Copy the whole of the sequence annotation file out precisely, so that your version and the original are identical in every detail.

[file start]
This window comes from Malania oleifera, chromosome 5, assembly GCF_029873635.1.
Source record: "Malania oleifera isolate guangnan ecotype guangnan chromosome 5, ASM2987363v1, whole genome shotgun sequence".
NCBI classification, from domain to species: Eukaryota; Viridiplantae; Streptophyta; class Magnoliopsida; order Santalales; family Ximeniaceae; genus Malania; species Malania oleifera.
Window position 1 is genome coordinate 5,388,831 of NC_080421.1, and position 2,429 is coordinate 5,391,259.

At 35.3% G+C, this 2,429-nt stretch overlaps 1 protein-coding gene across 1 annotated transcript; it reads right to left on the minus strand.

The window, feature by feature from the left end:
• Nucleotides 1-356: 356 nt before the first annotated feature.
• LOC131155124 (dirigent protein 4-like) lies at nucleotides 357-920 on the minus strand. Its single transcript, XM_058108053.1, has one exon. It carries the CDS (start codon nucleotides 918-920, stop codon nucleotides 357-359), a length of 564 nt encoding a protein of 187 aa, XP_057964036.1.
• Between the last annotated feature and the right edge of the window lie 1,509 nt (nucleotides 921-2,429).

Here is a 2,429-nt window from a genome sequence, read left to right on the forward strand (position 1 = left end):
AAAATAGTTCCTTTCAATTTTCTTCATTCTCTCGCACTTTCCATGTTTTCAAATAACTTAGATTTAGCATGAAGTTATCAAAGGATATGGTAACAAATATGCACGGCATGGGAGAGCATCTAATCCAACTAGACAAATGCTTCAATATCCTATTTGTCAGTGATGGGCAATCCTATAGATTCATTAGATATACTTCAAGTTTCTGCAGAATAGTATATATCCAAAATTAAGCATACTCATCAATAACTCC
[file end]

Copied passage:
This window comes from Malania oleifera, chromosome 5, assembly GCF_029873635.1.
Source record: "Malania oleifera isolate guangnan ecotype guangnan chromosome 5, ASM2987363v1, whole genome shotgun sequence".
NCBI classification, from domain to species: Eukaryota; Viridiplantae; Streptophyta; class Magnoliopsida; order Santalales; family Ximeniaceae; genus Malania; species Malania oleifera.
Window position 1 is genome coordinate 5,388,831 of NC_080421.1, and position 2,429 is coordinate 5,391,259.

At 35.3% G+C, this 2,429-nt stretch overlaps 1 protein-coding gene across 1 annotated transcript; it reads right to left on the minus strand.

The window, feature by feature from the left end:
• Nucleotides 1-356: 356 nt before the first annotated feature.
• LOC131155124 (dirigent protein 4-like) lies at nucleotides 357-920 on the minus strand. Its single transcript, XM_058108053.1, has one exon. It carries the CDS (start codon nucleotides 918-920, stop codon nucleotides 357-359), a length of 564 nt encoding a protein of 187 aa, XP_057964036.1.
• Between the last annotated feature and the right edge of the window lie 1,509 nt (nucleotides 921-2,429).

Here is a 2,429-nt window from a genome sequence, read left to right on the forward strand (position 1 = left end):
AAAATAGTTCCTTTCAATTTTCTTCATTCTCTCGCACTTTCCATGTTTTCAAATAACTTAGATTTAGCATGAAGTTATCAAAGGATATGGTAACAAATATGCACGGCATGGGAGAGCATCTAATCCAACTAGACAAATGCTTCAATATCCTATTTGTCAGTGATGGGCAATCCTATAGATTCATTAGATATACTTCAAGTTTCTGCAGAATAGTATATATCCAAAATTAAGCATACTCATCAATAACTCC